July 9, 2012
Updated on May 23, 2013
One of São Paulo's most easily recognizable monuments and one you're likely to drive by as you explore the Itaim/Vila Nova Conceição/Jardins neighborhoods, the Obelisk at Ibirapuera Park is a mausoleum containing the remains of MMDC (Martins, Miragaia, Dráusio and Camargo) and 713 other fighters in the Constitutionalist Revolution of 1932.
Mário Martins de Almeida, Euclides Miragaia, Dráusio Marcondes de Sousa and Antônio Camargo de Andrade died during a rebellion on May 23, 1932. The Revolution started in earnest on July 9.
MMDC are also commemorated in the Steel Book of National Heroes at the Nation's Pantheon in Brasília.
The Revolution, a reaction of São Paulo State elite and middle class with support from the working class against dictator Getúlio Vargas, lasted about three months and left 900 dead in the paulista forces.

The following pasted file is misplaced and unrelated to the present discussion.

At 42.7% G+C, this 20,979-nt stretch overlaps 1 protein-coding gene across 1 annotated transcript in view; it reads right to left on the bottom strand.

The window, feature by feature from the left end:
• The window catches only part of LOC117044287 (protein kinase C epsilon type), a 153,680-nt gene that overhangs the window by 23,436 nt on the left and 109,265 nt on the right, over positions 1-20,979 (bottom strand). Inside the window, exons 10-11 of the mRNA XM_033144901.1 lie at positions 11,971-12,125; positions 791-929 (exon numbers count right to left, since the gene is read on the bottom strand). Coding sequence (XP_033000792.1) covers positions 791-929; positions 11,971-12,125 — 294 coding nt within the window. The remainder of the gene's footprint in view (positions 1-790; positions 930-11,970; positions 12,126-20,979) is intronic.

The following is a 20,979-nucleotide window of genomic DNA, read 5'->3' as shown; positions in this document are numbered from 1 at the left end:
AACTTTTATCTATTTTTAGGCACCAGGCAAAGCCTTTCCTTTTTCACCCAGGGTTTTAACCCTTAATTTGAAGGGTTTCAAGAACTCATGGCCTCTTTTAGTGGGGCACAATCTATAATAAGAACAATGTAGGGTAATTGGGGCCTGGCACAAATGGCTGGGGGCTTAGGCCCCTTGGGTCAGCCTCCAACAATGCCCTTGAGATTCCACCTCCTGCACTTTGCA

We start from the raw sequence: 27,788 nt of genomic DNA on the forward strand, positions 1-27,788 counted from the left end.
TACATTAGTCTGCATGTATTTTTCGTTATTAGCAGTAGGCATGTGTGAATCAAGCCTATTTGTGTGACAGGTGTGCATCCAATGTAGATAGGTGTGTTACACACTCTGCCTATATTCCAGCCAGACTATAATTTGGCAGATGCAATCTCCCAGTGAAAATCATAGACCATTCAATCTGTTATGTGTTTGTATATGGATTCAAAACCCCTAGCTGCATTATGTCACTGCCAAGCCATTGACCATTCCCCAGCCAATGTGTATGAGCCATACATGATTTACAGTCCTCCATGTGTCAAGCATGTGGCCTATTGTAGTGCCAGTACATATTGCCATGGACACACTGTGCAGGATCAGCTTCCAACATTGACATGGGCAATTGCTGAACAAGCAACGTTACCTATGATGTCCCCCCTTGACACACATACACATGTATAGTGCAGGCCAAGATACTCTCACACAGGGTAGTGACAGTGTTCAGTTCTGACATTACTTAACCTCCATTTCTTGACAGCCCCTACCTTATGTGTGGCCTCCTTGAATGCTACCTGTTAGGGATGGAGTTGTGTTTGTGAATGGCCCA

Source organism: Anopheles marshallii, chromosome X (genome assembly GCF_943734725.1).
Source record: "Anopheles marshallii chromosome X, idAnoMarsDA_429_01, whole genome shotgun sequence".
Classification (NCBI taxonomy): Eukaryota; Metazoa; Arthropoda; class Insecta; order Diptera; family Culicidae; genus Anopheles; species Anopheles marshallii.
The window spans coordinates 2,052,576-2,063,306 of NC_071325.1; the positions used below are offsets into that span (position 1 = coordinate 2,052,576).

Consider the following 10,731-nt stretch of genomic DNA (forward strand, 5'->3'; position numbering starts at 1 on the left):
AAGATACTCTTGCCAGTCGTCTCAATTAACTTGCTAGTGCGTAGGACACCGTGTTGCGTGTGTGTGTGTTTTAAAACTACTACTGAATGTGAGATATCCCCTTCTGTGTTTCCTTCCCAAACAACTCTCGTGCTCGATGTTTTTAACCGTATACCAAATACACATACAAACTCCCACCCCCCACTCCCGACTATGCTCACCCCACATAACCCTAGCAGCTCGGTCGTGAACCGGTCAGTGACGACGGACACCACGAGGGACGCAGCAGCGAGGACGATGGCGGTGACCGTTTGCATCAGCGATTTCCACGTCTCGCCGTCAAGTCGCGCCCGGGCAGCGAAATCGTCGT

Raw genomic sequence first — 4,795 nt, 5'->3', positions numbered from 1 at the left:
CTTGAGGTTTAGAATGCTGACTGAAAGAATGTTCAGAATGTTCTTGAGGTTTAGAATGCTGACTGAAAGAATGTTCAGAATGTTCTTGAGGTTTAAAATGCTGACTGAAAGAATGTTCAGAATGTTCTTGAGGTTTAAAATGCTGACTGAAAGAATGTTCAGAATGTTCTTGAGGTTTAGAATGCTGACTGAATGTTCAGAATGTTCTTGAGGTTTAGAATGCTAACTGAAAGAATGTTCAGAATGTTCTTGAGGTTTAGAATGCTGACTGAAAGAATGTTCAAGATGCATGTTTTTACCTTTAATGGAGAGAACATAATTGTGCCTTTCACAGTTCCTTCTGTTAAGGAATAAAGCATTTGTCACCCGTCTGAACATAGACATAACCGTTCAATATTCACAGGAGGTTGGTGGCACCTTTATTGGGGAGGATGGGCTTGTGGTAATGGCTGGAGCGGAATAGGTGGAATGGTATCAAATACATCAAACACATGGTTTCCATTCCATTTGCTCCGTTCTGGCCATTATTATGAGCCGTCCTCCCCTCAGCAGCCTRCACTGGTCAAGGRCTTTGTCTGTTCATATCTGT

The monument was inaugurated on July 9, 1955, one year after the inauguration of Ibirapuera Park and on the anniversary of the start of the Revolution, but construction was only concluded in 1970. Designed by Italian sculptor Galileo Ugo Emendabili in Travertine marble, the monument is inscribed with a poem by Guilherme de Almeida, who also wrote the words by the monument's chapel entrance: "Viveram pouco para morrer bem - Morreram jovens para viver sempre" ("They lived little to die well - They died young to live forever").
Several Obelisk features carry a relation to the numbers in the Revolution's magna data, or most important date. For example, the monument is 72 meters high from base to top (7+2=9); the crypt is 32 meters wide.
On July 9, 2012, SP governor Geraldo Alckmin signed a restoration project for the obelisk. Following six months of executive planning, work on the monument is scheduled to start in early 2013 and the plan is to open it to visitors again - the Obelisk has been closed to the public at large since 2002. Water infiltration is one of the problems to be tackled by the restoration.
A full visitor's program will allow access to treasures such as walls lined with tiles representing religious and historical motifs and the Statue to the Unknown Soldier.
See photos of the Obelisk's interior on Flickr by ARTExplorer.